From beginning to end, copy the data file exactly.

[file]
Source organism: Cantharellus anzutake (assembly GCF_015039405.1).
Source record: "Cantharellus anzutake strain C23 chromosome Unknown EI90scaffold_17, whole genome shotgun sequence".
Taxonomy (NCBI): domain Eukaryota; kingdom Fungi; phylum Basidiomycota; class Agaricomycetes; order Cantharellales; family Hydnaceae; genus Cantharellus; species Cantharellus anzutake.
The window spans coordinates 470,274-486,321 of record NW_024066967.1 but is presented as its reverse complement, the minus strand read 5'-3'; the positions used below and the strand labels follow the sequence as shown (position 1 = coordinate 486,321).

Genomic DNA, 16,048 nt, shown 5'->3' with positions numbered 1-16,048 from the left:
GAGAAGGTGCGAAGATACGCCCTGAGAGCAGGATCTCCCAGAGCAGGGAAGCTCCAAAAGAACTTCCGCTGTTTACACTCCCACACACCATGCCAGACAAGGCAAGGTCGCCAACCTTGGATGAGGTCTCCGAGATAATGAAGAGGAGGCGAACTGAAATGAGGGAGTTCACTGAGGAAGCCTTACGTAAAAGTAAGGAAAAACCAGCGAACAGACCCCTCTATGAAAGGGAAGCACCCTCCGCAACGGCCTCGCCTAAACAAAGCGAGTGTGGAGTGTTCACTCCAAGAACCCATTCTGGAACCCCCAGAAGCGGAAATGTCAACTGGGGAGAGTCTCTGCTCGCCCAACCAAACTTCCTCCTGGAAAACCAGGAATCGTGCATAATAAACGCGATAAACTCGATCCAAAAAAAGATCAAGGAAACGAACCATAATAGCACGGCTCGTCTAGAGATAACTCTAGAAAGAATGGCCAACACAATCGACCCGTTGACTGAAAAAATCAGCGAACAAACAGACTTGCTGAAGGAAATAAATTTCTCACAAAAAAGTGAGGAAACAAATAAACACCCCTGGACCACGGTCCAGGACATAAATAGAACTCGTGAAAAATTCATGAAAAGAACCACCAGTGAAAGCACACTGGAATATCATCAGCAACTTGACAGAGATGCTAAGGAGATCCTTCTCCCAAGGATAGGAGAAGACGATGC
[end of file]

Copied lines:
Source organism: Cantharellus anzutake (assembly GCF_015039405.1).
Source record: "Cantharellus anzutake strain C23 chromosome Unknown EI90scaffold_17, whole genome shotgun sequence".
Taxonomy (NCBI): domain Eukaryota; kingdom Fungi; phylum Basidiomycota; class Agaricomycetes; order Cantharellales; family Hydnaceae; genus Cantharellus; species Cantharellus anzutake.
The window spans coordinates 470,274-486,321 of record NW_024066967.1 but is presented as its reverse complement, the minus strand read 5'-3'; the positions used below and the strand labels follow the sequence as shown (position 1 = coordinate 486,321).

Genomic DNA, 16,048 nt, shown 5'->3' with positions numbered 1-16,048 from the left:
GAGAAGGTGCGAAGATACGCCCTGAGAGCAGGATCTCCCAGAGCAGGGAAGCTCCAAAAGAACTTCCGCTGTTTACACTCCCACACACCATGCCAGACAAGGCAAGGTCGCCAACCTTGGATGAGGTCTCCGAGATAATGAAGAGGAGGCGAACTGAAATGAGGGAGTTCACTGAGGAAGCCTTACGTAAAAGTAAGGAAAAACCAGCGAACAGACCCCTCTATGAAAGGGAAGCACCCTCCGCAACGGCCTCGCCTAAACAAAGCGAGTGTGGAGTGTTCACTCCAAGAACCCATTCTGGAACCCCCAGAAGCGGAAATGTCAACTGGGGAGAGTCTCTGCTCGCCCAACCAAACTTCCTCCTGGAAAACCAGGAATCGTGCATAATAAACGCGATAAACTCGATCCAAAAAAAGATCAAGGAAACGAACCATAATAGCACGGCTCGTCTAGAGATAACTCTAGAAAGAATGGCCAACACAATCGACCCGTTGACTGAAAAAATCAGCGAACAAACAGACTTGCTGAAGGAAATAAATTTCTCACAAAAAAGTGAGGAAACAAATAAACACCCCTGGACCACGGTCCAGGACATAAATAGAACTCGTGAAAAATTCATGAAAAGAACCACCAGTGAAAGCACACTGGAATATCATCAGCAACTTGACAGAGATGCTAAGGAGATCCTTCTCCCAAGGATAGGAGAAGACGATGC